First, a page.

The world-famous Johnnie Walker highball forms the focal point of the award-winning whisky tour on Edinburgh’s Princes Street. It is described by the Scotch blender’s own website as a “balanced mix of smoke, fruit and fizz”. A mile away at The Grange, it was New Zealand’s own highball concoction on parade; and the liquid equivalent’s tagline could easily have applied.
Chapman smashed seven sixes – getting off the mark with a straight one – after having started watchfully with four dots. A straight-arm jab off birthday boy Mark Watt fizzed to the boundary, while Hamza Tahir dropped short and was smoked for first four and then six.
He also pulled a Chris Greaves drag down to Watt on the boundary in what was his first professional knock since mid-April but there was no apparent rustiness.
“It’s just the nature of international cricket,” Chapman said of the gap. “It took a bit to get going, but once you get one out of the middle of the bat, things come back pretty quickly. We’ve been talking about taking the game on, and being really positive in the way we play. It came off today, and the boys are pretty happy.”
At the other end, Bracewell should not, in fact, have made any. Scotland captain Richie Berrington will lament a drop in the covers long into the night. A relative newcomer to international cricket, Bracewell’s ball striking is as clean as it gets, and that was particularly apparent in Ali Evans’ 19th over, which went for 26.
There was both deftness – slower balls waited on and tucked away either side of the wicket – and force as he plundered 4, 4, 4, 6, 6 off the last five legal balls of the over. The first six, which brought up Bracewell’s maiden T20I half-century, was slog swept over deep square leg.
Meanwhile, Chapman and Bracewell were supported by several other flavourfully fruity knocks: Dane Cleaver made a quickfire 28, Daryl Mitchell smashed 31, and Jimmy Neesham – whose maximum from the first ball of the 20th took New Zealand past 243, their previous highest T20I total, which they hit twice in early 2018 – fell to the final ball of the innings for 28 from 12 deliveries.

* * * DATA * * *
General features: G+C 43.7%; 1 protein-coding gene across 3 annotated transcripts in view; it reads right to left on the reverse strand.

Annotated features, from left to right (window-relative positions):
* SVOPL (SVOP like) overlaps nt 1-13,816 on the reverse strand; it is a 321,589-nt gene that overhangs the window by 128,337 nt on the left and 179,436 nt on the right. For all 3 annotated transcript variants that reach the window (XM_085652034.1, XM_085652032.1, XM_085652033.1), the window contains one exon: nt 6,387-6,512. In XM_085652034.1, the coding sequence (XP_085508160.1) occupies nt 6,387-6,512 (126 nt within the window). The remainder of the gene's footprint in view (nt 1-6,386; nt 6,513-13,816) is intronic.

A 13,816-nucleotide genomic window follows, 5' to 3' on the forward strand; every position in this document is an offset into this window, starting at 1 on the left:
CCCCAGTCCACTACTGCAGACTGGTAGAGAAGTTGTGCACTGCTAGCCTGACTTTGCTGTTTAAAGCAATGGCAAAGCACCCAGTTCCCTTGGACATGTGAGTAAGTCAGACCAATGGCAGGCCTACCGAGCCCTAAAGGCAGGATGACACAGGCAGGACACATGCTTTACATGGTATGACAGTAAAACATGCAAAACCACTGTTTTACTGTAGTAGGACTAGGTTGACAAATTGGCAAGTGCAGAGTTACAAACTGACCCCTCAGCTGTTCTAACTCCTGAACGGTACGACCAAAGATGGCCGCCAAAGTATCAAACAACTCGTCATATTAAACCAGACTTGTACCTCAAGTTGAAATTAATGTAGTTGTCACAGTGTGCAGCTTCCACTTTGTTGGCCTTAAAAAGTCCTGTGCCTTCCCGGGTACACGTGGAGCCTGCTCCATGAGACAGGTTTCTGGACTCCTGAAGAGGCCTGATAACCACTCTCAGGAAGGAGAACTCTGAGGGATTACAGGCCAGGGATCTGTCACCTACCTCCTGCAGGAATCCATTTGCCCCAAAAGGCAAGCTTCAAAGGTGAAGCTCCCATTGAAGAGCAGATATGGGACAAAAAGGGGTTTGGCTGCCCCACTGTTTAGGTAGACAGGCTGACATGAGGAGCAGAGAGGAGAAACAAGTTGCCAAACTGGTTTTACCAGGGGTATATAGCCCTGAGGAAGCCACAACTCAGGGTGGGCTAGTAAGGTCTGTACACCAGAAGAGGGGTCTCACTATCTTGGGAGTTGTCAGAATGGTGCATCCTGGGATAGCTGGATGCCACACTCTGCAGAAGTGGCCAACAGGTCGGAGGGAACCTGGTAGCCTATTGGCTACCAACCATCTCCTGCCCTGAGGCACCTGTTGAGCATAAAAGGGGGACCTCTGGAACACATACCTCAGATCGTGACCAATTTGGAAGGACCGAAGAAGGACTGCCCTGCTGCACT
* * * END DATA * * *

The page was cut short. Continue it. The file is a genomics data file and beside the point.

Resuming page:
Neesham had wandered to the middle early in the 16th over; his partnership with Bracewell was worth 79 from 29 balls. Such was the scoring rate that at times the in-ground DJ struggled to clip up The Proclaimers quickly enough to cope with the demand for musical fillers.
In the run chase, a trio of George Munsey boundaries in the first over gave Scotland hope. But they had lost four wickets by the by the end of as many overs. Debutant Michael Jones, fresh from 206 for Durham in the County Championship, holed out to Bracewell, before Munsey, Matthew Cross and Ollie Hairs perished within the space of six balls.
Munsey was served neat by Neesham, who did not even glance to see the finger measure. Three balls later, Neesham doubled up, with Cross giving Bracewell catching practice. Then Hairs was run-out by Cleaver trying to steal a sneaky dram.
Full report to follow…